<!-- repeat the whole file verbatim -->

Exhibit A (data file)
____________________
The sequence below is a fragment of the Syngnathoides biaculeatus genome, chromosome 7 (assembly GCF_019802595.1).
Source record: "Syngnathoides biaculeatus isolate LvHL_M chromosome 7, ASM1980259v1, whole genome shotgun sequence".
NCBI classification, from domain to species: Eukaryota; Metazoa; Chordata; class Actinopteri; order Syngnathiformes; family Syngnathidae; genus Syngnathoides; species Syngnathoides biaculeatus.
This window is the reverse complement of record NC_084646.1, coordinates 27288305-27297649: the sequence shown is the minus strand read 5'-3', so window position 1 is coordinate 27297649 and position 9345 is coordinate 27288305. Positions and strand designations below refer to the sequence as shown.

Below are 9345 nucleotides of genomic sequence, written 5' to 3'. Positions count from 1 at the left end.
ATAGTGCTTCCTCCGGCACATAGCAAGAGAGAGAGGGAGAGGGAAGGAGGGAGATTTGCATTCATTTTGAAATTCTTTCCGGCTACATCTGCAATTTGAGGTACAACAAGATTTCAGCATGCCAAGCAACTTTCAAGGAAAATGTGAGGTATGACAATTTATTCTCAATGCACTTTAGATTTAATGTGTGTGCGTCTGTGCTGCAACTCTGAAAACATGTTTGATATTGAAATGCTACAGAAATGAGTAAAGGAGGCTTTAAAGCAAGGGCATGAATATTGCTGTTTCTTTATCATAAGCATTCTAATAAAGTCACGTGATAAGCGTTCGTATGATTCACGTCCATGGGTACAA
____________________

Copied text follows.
The sequence below is a fragment of the Syngnathoides biaculeatus genome, chromosome 7 (assembly GCF_019802595.1).
Source record: "Syngnathoides biaculeatus isolate LvHL_M chromosome 7, ASM1980259v1, whole genome shotgun sequence".
NCBI classification, from domain to species: Eukaryota; Metazoa; Chordata; class Actinopteri; order Syngnathiformes; family Syngnathidae; genus Syngnathoides; species Syngnathoides biaculeatus.
This window is the reverse complement of record NC_084646.1, coordinates 27288305-27297649: the sequence shown is the minus strand read 5'-3', so window position 1 is coordinate 27297649 and position 9345 is coordinate 27288305. Positions and strand designations below refer to the sequence as shown.

Below are 9345 nucleotides of genomic sequence, written 5' to 3'. Positions count from 1 at the left end.
ATAGTGCTTCCTCCGGCACATAGCAAGAGAGAGAGGGAGAGGGAAGGAGGGAGATTTGCATTCATTTTGAAATTCTTTCCGGCTACATCTGCAATTTGAGGTACAACAAGATTTCAGCATGCCAAGCAACTTTCAAGGAAAATGTGAGGTATGACAATTTATTCTCAATGCACTTTAGATTTAATGTGTGTGCGTCTGTGCTGCAACTCTGAAAACATGTTTGATATTGAAATGCTACAGAAATGAGTAAAGGAGGCTTTAAAGCAAGGGCATGAATATTGCTGTTTCTTTATCATAAGCATTCTAATAAAGTCACGTGATAAGCGTTCGTATGATTCACGTCCATGGGTACAA